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Food (travel) day [Jan. 31st, 2010|09:20 am]
Today I had an English style breakfast (eggs, beans, mushroom, toast etc.,) at my hotel. Later,
lunch was vege dumplings and buns at the Sogo on the corner of Zhongxiao and Fuxing in downtown Taipei. Early dinner of spaghetti on an airplane. Then a night time snack of appam (a small apple dosa) and cashew pakoras at a hole in the wall restaurant in the little India section of Singapore.
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my little town [May. 30th, 2009|06:43 pm]
When people ask me where I grew up, I usually say New York City. The actual part of NY is named Glendale, but most don't know where Glendale NY is. So to people familiar with New York, I usually say something like, "You know when you drive into Queens and see miles of cemeteries? That's where I grew up."

I just discovered that Google knows I'm not joking. Type "Glendale, NY" into Google maps, and see where the marker goes:
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Economics vs Finance [Mar. 9th, 2009|09:29 pm]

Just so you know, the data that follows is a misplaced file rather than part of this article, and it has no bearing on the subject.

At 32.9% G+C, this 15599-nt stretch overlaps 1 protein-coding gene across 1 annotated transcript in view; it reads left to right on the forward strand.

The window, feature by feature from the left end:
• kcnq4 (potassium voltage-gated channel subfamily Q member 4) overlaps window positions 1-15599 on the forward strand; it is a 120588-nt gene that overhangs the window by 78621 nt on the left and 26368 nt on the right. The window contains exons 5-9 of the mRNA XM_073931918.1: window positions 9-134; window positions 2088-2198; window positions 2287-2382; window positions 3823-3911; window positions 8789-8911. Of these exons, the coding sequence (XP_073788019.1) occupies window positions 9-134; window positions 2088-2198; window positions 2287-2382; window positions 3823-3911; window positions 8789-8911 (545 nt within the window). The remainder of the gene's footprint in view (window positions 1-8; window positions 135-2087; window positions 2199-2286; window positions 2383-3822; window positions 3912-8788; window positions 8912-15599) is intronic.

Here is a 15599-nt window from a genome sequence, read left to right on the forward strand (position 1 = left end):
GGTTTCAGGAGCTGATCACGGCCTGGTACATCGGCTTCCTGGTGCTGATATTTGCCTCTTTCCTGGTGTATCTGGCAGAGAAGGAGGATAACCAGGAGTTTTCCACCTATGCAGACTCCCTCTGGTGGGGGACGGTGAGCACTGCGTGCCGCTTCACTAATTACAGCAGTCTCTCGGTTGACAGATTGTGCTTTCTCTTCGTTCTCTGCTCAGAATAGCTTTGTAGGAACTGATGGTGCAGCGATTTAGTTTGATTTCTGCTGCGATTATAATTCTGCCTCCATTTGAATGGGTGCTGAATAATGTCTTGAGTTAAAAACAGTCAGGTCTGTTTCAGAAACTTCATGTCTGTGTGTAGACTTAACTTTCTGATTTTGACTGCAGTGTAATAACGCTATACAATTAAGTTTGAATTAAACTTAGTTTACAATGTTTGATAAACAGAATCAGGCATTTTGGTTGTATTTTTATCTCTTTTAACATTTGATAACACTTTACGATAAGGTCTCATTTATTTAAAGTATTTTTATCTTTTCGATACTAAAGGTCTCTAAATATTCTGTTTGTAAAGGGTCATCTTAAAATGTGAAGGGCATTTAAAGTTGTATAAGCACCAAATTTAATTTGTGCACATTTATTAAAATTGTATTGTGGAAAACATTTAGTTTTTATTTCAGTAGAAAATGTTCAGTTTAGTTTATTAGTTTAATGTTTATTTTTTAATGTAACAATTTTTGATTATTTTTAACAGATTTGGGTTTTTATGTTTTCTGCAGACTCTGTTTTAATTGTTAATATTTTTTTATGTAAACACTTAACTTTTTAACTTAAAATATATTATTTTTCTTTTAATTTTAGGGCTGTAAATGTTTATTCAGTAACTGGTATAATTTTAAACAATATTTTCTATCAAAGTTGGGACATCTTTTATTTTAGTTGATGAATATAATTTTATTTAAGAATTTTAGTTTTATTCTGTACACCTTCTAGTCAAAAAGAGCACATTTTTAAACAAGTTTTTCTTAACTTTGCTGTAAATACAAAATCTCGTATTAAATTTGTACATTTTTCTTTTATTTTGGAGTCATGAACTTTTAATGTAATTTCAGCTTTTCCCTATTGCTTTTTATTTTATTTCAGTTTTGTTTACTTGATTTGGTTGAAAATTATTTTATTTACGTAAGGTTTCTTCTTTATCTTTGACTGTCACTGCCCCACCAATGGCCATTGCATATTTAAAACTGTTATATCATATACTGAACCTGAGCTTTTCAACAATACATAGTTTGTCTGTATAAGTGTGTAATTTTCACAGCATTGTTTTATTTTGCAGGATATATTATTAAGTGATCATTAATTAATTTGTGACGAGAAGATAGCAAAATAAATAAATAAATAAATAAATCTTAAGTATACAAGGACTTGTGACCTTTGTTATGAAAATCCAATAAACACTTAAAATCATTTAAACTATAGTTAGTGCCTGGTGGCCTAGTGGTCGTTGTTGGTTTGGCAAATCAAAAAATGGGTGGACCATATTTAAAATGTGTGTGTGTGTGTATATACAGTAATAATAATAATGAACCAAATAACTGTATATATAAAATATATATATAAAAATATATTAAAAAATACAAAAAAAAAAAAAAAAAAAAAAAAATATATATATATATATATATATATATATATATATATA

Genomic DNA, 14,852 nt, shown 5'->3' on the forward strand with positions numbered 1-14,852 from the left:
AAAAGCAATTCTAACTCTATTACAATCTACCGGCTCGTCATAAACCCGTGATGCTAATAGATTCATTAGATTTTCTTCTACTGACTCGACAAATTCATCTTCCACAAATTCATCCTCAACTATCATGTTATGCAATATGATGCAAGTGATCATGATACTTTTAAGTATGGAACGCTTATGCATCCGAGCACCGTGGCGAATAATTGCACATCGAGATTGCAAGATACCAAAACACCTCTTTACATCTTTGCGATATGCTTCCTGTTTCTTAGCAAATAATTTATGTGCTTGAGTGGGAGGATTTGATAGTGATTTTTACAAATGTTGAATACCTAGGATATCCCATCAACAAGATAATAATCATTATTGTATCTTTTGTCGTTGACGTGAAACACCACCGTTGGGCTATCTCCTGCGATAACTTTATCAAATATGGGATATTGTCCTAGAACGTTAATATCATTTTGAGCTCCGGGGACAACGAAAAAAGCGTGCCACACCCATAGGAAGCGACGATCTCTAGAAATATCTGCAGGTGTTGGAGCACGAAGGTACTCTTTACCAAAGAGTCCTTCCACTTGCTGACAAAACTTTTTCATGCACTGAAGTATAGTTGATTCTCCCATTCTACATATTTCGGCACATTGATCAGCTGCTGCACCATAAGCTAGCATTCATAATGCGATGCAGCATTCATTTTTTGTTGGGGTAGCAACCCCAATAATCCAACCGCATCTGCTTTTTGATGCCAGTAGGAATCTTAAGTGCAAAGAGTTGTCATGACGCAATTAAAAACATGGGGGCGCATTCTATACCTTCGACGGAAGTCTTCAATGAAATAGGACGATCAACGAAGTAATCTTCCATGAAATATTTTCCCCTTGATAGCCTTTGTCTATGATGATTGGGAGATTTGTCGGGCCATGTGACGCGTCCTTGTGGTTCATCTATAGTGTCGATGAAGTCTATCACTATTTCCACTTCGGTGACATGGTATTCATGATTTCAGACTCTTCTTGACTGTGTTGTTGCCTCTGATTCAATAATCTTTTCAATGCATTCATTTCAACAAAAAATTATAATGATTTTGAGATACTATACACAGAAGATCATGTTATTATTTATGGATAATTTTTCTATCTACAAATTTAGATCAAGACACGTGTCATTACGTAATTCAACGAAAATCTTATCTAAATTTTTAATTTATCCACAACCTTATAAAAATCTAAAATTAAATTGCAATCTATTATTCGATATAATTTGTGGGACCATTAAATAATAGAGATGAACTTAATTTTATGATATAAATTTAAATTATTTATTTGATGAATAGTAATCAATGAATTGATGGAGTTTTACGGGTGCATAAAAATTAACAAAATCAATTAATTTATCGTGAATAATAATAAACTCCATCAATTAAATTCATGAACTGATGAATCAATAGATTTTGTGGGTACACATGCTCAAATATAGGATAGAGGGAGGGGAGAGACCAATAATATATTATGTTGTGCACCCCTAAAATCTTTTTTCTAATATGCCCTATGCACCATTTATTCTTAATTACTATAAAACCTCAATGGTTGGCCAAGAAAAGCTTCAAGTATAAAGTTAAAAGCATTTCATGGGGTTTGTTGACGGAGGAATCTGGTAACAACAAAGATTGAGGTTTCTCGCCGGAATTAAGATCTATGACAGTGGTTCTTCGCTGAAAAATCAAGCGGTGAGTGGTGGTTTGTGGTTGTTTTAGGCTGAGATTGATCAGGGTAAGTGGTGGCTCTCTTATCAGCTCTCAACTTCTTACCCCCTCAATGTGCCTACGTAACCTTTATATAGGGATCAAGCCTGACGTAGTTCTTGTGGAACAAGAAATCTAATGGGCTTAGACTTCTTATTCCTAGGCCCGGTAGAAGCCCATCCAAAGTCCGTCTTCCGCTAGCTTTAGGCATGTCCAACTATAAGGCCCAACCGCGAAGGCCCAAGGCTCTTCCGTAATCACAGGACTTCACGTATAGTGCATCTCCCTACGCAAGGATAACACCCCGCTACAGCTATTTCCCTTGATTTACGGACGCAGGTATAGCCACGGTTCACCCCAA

It seems to me that one of the main sources of the current crisis is a fundamental flaw in finance theory, relative to economic theory.

In most economic models, prices are derived in terms of underlying fundamentals - cost of production, consumer utility, etc.,. This includes the most basic of all economic models, the intersection of supply and demand curves.

In contrast, many (most?) successful and widely used models in finance express the price (value) of financial assets in terms of other financial assets. The CAPM and APT show how to fairly price assets relative to the value of the total market or to aggregate factors. The Black-Scholes formula shows how to price options relative to the price of the underlying assets. Tools like these were applied and generalized to construct and price ever more exotic derivatives, like the now toxic collateralized debt obligations.